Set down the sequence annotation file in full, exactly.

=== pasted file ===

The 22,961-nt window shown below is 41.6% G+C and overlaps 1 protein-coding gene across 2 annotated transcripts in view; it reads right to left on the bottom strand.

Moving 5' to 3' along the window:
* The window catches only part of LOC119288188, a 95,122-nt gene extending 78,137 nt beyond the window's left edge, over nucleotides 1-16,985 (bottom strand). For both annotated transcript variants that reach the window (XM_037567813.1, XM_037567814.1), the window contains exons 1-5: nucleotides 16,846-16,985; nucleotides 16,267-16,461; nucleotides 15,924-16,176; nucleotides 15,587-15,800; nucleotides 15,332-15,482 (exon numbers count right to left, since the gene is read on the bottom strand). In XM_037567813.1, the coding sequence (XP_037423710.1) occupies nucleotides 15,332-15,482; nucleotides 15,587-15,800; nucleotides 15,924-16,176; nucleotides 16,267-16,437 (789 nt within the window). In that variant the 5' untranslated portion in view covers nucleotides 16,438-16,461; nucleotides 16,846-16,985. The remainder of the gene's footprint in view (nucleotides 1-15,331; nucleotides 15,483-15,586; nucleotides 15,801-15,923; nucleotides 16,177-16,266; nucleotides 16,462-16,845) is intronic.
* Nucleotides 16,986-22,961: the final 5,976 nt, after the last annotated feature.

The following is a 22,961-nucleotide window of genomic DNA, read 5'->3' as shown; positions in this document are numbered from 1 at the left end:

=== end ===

The 22,961-nt window shown below is 41.6% G+C and overlaps 1 protein-coding gene across 2 annotated transcripts in view; it reads right to left on the bottom strand.

Moving 5' to 3' along the window:
* The window catches only part of LOC119288188, a 95,122-nt gene extending 78,137 nt beyond the window's left edge, over nucleotides 1-16,985 (bottom strand). For both annotated transcript variants that reach the window (XM_037567813.1, XM_037567814.1), the window contains exons 1-5: nucleotides 16,846-16,985; nucleotides 16,267-16,461; nucleotides 15,924-16,176; nucleotides 15,587-15,800; nucleotides 15,332-15,482 (exon numbers count right to left, since the gene is read on the bottom strand). In XM_037567813.1, the coding sequence (XP_037423710.1) occupies nucleotides 15,332-15,482; nucleotides 15,587-15,800; nucleotides 15,924-16,176; nucleotides 16,267-16,437 (789 nt within the window). In that variant the 5' untranslated portion in view covers nucleotides 16,438-16,461; nucleotides 16,846-16,985. The remainder of the gene's footprint in view (nucleotides 1-15,331; nucleotides 15,483-15,586; nucleotides 15,801-15,923; nucleotides 16,177-16,266; nucleotides 16,462-16,845) is intronic.
* Nucleotides 16,986-22,961: the final 5,976 nt, after the last annotated feature.

The following is a 22,961-nucleotide window of genomic DNA, read 5'->3' as shown; positions in this document are numbered from 1 at the left end: